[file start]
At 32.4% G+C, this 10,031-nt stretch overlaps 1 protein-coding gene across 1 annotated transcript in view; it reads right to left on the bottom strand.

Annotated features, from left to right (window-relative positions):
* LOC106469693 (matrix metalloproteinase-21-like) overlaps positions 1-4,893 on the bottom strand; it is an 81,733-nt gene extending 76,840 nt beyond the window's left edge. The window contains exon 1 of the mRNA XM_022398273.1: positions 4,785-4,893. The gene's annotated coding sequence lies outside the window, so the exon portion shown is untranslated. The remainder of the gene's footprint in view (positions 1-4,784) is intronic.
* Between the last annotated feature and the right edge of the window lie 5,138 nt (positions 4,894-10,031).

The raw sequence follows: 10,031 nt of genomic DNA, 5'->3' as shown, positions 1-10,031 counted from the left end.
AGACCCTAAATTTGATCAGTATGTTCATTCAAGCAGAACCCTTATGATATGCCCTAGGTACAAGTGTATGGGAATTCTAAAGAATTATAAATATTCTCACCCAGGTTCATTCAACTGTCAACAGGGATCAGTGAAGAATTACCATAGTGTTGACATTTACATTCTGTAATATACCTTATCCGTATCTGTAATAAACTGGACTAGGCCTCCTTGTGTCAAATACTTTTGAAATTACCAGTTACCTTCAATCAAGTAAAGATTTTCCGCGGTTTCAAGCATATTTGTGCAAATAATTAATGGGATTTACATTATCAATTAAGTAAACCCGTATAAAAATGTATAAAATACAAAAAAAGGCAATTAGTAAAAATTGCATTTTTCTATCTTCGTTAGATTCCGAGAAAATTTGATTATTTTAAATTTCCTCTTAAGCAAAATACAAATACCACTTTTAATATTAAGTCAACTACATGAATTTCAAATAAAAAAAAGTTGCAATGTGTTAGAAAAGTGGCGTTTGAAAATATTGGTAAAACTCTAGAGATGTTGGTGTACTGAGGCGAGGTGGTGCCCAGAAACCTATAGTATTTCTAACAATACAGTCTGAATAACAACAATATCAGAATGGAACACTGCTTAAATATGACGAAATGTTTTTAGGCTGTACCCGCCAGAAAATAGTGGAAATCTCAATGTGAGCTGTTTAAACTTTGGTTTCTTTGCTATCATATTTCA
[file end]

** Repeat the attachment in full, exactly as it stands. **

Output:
At 32.4% G+C, this 10,031-nt stretch overlaps 1 protein-coding gene across 1 annotated transcript in view; it reads right to left on the bottom strand.

Annotated features, from left to right (window-relative positions):
* LOC106469693 (matrix metalloproteinase-21-like) overlaps positions 1-4,893 on the bottom strand; it is an 81,733-nt gene extending 76,840 nt beyond the window's left edge. The window contains exon 1 of the mRNA XM_022398273.1: positions 4,785-4,893. The gene's annotated coding sequence lies outside the window, so the exon portion shown is untranslated. The remainder of the gene's footprint in view (positions 1-4,784) is intronic.
* Between the last annotated feature and the right edge of the window lie 5,138 nt (positions 4,894-10,031).

The raw sequence follows: 10,031 nt of genomic DNA, 5'->3' as shown, positions 1-10,031 counted from the left end.
AGACCCTAAATTTGATCAGTATGTTCATTCAAGCAGAACCCTTATGATATGCCCTAGGTACAAGTGTATGGGAATTCTAAAGAATTATAAATATTCTCACCCAGGTTCATTCAACTGTCAACAGGGATCAGTGAAGAATTACCATAGTGTTGACATTTACATTCTGTAATATACCTTATCCGTATCTGTAATAAACTGGACTAGGCCTCCTTGTGTCAAATACTTTTGAAATTACCAGTTACCTTCAATCAAGTAAAGATTTTCCGCGGTTTCAAGCATATTTGTGCAAATAATTAATGGGATTTACATTATCAATTAAGTAAACCCGTATAAAAATGTATAAAATACAAAAAAAGGCAATTAGTAAAAATTGCATTTTTCTATCTTCGTTAGATTCCGAGAAAATTTGATTATTTTAAATTTCCTCTTAAGCAAAATACAAATACCACTTTTAATATTAAGTCAACTACATGAATTTCAAATAAAAAAAAGTTGCAATGTGTTAGAAAAGTGGCGTTTGAAAATATTGGTAAAACTCTAGAGATGTTGGTGTACTGAGGCGAGGTGGTGCCCAGAAACCTATAGTATTTCTAACAATACAGTCTGAATAACAACAATATCAGAATGGAACACTGCTTAAATATGACGAAATGTTTTTAGGCTGTACCCGCCAGAAAATAGTGGAAATCTCAATGTGAGCTGTTTAAACTTTGGTTTCTTTGCTATCATATTTCA